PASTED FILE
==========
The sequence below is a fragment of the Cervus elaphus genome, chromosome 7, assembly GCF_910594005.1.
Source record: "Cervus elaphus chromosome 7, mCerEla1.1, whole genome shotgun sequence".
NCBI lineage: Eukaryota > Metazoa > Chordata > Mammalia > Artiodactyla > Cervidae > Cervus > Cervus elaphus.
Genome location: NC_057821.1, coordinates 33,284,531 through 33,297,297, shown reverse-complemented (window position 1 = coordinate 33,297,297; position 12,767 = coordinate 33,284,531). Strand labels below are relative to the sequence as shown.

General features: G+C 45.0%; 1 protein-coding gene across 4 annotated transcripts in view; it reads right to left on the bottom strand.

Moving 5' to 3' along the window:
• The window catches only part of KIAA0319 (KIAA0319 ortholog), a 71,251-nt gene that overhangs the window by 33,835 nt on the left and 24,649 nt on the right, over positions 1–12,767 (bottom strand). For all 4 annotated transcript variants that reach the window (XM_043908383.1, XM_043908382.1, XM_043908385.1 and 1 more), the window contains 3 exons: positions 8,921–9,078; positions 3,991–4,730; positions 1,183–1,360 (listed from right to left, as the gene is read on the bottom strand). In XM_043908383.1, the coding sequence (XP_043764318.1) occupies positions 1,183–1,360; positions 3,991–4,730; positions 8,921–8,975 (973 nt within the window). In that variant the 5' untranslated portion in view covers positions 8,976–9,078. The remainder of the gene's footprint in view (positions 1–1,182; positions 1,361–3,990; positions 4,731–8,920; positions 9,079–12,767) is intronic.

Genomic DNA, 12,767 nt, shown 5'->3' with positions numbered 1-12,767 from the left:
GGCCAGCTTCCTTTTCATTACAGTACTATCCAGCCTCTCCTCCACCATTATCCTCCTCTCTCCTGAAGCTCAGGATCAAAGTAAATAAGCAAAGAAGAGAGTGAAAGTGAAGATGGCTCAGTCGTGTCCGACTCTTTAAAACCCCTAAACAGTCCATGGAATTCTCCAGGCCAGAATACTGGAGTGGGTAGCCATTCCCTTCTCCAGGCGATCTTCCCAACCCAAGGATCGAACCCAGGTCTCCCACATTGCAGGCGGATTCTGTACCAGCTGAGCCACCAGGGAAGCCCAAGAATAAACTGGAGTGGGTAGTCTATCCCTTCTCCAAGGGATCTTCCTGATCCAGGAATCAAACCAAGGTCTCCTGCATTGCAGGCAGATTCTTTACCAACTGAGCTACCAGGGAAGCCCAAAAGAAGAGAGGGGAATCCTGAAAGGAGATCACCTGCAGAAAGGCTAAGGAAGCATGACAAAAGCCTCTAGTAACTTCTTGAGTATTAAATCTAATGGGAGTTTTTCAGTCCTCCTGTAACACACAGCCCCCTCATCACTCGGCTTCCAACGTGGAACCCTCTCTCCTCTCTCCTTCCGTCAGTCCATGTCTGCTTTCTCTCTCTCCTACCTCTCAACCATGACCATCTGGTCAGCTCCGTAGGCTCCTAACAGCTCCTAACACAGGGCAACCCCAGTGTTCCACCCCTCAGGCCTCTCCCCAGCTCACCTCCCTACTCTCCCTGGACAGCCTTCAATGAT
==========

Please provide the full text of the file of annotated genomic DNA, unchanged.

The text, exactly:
The sequence below is a fragment of the Cervus elaphus genome, chromosome 7, assembly GCF_910594005.1.
Source record: "Cervus elaphus chromosome 7, mCerEla1.1, whole genome shotgun sequence".
NCBI lineage: Eukaryota > Metazoa > Chordata > Mammalia > Artiodactyla > Cervidae > Cervus > Cervus elaphus.
Genome location: NC_057821.1, coordinates 33,284,531 through 33,297,297, shown reverse-complemented (window position 1 = coordinate 33,297,297; position 12,767 = coordinate 33,284,531). Strand labels below are relative to the sequence as shown.

General features: G+C 45.0%; 1 protein-coding gene across 4 annotated transcripts in view; it reads right to left on the bottom strand.

Moving 5' to 3' along the window:
• The window catches only part of KIAA0319 (KIAA0319 ortholog), a 71,251-nt gene that overhangs the window by 33,835 nt on the left and 24,649 nt on the right, over positions 1–12,767 (bottom strand). For all 4 annotated transcript variants that reach the window (XM_043908383.1, XM_043908382.1, XM_043908385.1 and 1 more), the window contains 3 exons: positions 8,921–9,078; positions 3,991–4,730; positions 1,183–1,360 (listed from right to left, as the gene is read on the bottom strand). In XM_043908383.1, the coding sequence (XP_043764318.1) occupies positions 1,183–1,360; positions 3,991–4,730; positions 8,921–8,975 (973 nt within the window). In that variant the 5' untranslated portion in view covers positions 8,976–9,078. The remainder of the gene's footprint in view (positions 1–1,182; positions 1,361–3,990; positions 4,731–8,920; positions 9,079–12,767) is intronic.

Genomic DNA, 12,767 nt, shown 5'->3' with positions numbered 1-12,767 from the left:
GGCCAGCTTCCTTTTCATTACAGTACTATCCAGCCTCTCCTCCACCATTATCCTCCTCTCTCCTGAAGCTCAGGATCAAAGTAAATAAGCAAAGAAGAGAGTGAAAGTGAAGATGGCTCAGTCGTGTCCGACTCTTTAAAACCCCTAAACAGTCCATGGAATTCTCCAGGCCAGAATACTGGAGTGGGTAGCCATTCCCTTCTCCAGGCGATCTTCCCAACCCAAGGATCGAACCCAGGTCTCCCACATTGCAGGCGGATTCTGTACCAGCTGAGCCACCAGGGAAGCCCAAGAATAAACTGGAGTGGGTAGTCTATCCCTTCTCCAAGGGATCTTCCTGATCCAGGAATCAAACCAAGGTCTCCTGCATTGCAGGCAGATTCTTTACCAACTGAGCTACCAGGGAAGCCCAAAAGAAGAGAGGGGAATCCTGAAAGGAGATCACCTGCAGAAAGGCTAAGGAAGCATGACAAAAGCCTCTAGTAACTTCTTGAGTATTAAATCTAATGGGAGTTTTTCAGTCCTCCTGTAACACACAGCCCCCTCATCACTCGGCTTCCAACGTGGAACCCTCTCTCCTCTCTCCTTCCGTCAGTCCATGTCTGCTTTCTCTCTCTCCTACCTCTCAACCATGACCATCTGGTCAGCTCCGTAGGCTCCTAACAGCTCCTAACACAGGGCAACCCCAGTGTTCCACCCCTCAGGCCTCTCCCCAGCTCACCTCCCTACTCTCCCTGGACAGCCTTCAATGAT